https://doi.org/10.7554/eLife.26033.008
Figure 3 with 1 supplement
Sk wtf4 has the capacity to make two proteins and Wtf4-GFP shows a dual localization pattern.

(A) Model for meiotic drive of Sk wtf4 via a poison-antidote mechanism. (B) wtf4 creates a long and an alternative short transcript. See Figure 3—figure supplement 1 for a depiction of the long-read RNA sequencing data on which this model is based (Kuang et al., 2017). (C) Sk Wtf4-GFP localization in diploids where drive does [right] or does not occur [left]. Cells were imaged prior to the first meiotic division [top] and as mature asci [bottom]. (D) Asci generated by diploids of the same genotypes as in (C) stained with PI to label dead cells (those lacking wtf4).

https://doi.org/10.7554/eLife.26033.009
Figure 3—figure supplement 1
Sp wtf4 has alternate transcriptional start sites.

Our annotation of the wtf4 gene with alternate start sites predicted is shown at the top in the same format as Figures 35. The PomBase annotation for Sp wtf4 is shown below that in blue. The transcript locations from one replicate of the meiotic transcript time courses sequenced by Kuang et al. (2017) are shown below in red and orange. The IsoSeq consensus reads shown should represent full-length transcripts, and each represents a number of individual sequencing reads. Only transcripts represented by 11 or more reads are displayed. Many of the transcripts vary by only a few nucleotides at the 5’ or 3’ ends and appear identical in the image. The time the samples were taken after meiotic induction are shown on the left. No transcripts with 11 or more reads were observed at earlier time points. Introns are represented by thin lines with blue arrows and the coding sequences are represented by the thick boxes. There are two major transcriptional start sites and the splice sites of intron 5 are different from those in the PomBase annotation. We did not verify two possible additional transcript types observed only at 10 hr, or explore their possible functional relevance. The data were visualized using IGV (Thorvaldsdottir et al., 2013).

https://doi.org/10.7554/eLife.26033.010
Sk wtf4 creates two proteins using alternate transcripts: an antidote and a gamete-killing poison.

(A) Separation of function wtf4 alleles. The red stars indicate start codon mutations. (B) Allele transmission and PI staining phenotypes of Sp diploids with the indicated Sk wtf4 alleles integrated at ade6 on chromosome 3, as in diploids 16–19 in Figure 2A. Spores that inherited both alleles at ade6 are eliminated from the data presented above, but the complete data are found in Supplementary file 1. * indicates p-value<0.01 (G-test) compared to empty vector (or wild-type control) for allele transmission and fertility as assayed by PI staining. See Supplementary file 1 for raw data and the markers used to monitor allele transmission for each diploid and Supplementary file 2 for the PI staining raw data. Over 200 viable gametes were scored for allele transmission for all diploids except diploid 24, from which we genotyped 50. Over 200 spores (>50 4-spore asci) were assayed for PI staining of each diploid.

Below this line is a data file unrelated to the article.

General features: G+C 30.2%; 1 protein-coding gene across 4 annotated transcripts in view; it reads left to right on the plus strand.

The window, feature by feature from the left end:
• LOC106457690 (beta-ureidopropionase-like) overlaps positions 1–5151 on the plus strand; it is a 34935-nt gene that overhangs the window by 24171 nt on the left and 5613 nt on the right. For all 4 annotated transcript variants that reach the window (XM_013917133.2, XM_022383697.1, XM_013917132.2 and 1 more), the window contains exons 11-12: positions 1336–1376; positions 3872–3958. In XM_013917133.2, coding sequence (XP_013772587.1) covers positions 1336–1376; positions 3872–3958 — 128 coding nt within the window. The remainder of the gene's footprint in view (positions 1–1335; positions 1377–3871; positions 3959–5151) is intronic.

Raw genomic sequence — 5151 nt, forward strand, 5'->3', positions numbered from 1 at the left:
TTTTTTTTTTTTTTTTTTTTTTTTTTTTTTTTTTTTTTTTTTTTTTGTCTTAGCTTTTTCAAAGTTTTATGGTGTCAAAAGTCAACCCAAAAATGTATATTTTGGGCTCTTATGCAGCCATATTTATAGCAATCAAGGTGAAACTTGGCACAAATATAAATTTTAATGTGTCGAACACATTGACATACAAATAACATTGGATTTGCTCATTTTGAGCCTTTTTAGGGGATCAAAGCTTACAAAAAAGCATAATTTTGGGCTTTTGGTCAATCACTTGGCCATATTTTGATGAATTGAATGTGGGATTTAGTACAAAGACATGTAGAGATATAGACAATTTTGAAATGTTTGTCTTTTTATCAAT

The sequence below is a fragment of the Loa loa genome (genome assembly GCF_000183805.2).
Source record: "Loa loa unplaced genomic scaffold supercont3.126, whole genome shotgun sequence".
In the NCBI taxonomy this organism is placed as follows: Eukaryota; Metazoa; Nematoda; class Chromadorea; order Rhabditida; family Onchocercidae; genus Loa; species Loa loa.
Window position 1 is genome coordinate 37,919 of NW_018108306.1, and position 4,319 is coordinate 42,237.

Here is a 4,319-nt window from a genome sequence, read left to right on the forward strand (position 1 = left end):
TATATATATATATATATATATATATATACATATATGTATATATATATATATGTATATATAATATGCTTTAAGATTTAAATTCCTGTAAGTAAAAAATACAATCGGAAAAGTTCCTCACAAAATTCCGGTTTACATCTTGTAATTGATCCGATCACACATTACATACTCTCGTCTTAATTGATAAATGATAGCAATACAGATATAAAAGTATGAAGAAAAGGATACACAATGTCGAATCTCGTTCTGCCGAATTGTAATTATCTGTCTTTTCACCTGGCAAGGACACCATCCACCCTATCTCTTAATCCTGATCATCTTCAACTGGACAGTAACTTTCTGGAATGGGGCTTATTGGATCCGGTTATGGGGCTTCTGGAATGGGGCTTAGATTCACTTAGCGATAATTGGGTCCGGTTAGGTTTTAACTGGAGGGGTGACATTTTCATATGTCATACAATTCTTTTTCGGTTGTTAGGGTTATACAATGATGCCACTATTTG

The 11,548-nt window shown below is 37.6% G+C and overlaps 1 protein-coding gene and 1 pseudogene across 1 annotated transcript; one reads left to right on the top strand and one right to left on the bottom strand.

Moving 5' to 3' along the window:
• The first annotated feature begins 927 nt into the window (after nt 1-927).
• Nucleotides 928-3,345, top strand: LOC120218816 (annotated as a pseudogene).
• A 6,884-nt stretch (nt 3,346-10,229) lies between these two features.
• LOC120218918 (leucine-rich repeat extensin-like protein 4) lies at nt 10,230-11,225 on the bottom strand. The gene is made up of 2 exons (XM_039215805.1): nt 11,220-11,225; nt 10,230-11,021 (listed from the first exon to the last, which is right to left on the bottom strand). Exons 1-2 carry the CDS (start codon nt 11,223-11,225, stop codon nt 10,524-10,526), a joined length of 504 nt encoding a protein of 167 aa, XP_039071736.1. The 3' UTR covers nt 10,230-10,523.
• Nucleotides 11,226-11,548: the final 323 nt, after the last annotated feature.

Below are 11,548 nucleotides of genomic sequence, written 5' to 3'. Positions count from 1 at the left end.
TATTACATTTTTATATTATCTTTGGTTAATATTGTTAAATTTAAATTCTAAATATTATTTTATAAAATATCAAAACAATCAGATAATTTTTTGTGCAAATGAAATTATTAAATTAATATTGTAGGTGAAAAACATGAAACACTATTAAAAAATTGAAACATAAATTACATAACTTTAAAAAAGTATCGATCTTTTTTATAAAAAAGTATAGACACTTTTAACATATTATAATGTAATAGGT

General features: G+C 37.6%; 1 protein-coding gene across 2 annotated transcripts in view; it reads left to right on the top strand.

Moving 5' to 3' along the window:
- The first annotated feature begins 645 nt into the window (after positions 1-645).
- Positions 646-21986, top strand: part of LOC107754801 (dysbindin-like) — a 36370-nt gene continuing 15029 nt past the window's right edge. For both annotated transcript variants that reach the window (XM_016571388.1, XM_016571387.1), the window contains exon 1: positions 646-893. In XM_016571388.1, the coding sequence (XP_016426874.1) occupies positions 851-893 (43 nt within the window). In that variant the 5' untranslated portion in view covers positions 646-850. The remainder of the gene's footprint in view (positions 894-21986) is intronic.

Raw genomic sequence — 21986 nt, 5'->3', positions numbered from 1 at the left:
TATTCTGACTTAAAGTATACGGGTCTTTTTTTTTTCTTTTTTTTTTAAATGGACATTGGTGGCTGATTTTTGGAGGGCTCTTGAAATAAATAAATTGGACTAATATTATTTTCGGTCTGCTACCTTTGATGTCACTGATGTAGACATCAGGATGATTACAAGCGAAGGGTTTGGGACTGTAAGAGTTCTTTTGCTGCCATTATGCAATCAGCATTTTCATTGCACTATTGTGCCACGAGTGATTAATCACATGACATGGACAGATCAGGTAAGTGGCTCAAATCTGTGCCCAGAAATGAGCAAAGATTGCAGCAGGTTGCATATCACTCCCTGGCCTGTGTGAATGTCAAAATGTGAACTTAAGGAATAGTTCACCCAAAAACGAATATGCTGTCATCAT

https://doi.org/10.7554/eLife.26033.011
Figure 5 with 1 supplement
Wtf4 antidote is spore-specific and Wtf4 poison spreads throughout the ascus.

(A) Constructs tagging either the Wtf4 antidote (top) or poison (bottom) proteins. The red stars indicate start codon mutations. (B) Allele transmission and PI staining phenotypes for tagged alleles, as in Figure 4B. See Supplementary file 1 for raw data and the markers used to monitor allele transmission for each diploid and Supplementary file 2 for the PI staining raw data. We could not reliably use PI to assay fertility of mCherry-tagged strains because of color similarity, but in viable spore yield assays the mCherryantidote-wtf4 allele gave a similar phenotype to wtf4. * indicates p-value<0.01 (G-test) compared to empty vector (or wild-type control). Over 200 viable gametes were scored for allele transmission and over 200 spores (>50 4-spore asci) were assayed for PI staining. (C) Wtf4 poison (cyan) and antidote (magenta) protein localization prior to the first meiotic division (left) and in a mature ascus (right). Scale bar represents three microns. TL, transmitted light.

https://doi.org/10.7554/eLife.26033.012
Figure 5—figure supplement 1
Spectral unmixing verifies true signal.

Wtf4 poison (cyan) and antidote (magenta) protein localization in a mature ascus processed using linear unmixing [top] and unprocessed [bottom]. Scale bar represents three microns.

https://doi.org/10.7554/eLife.26033.013

Data sets

The following data sets were generated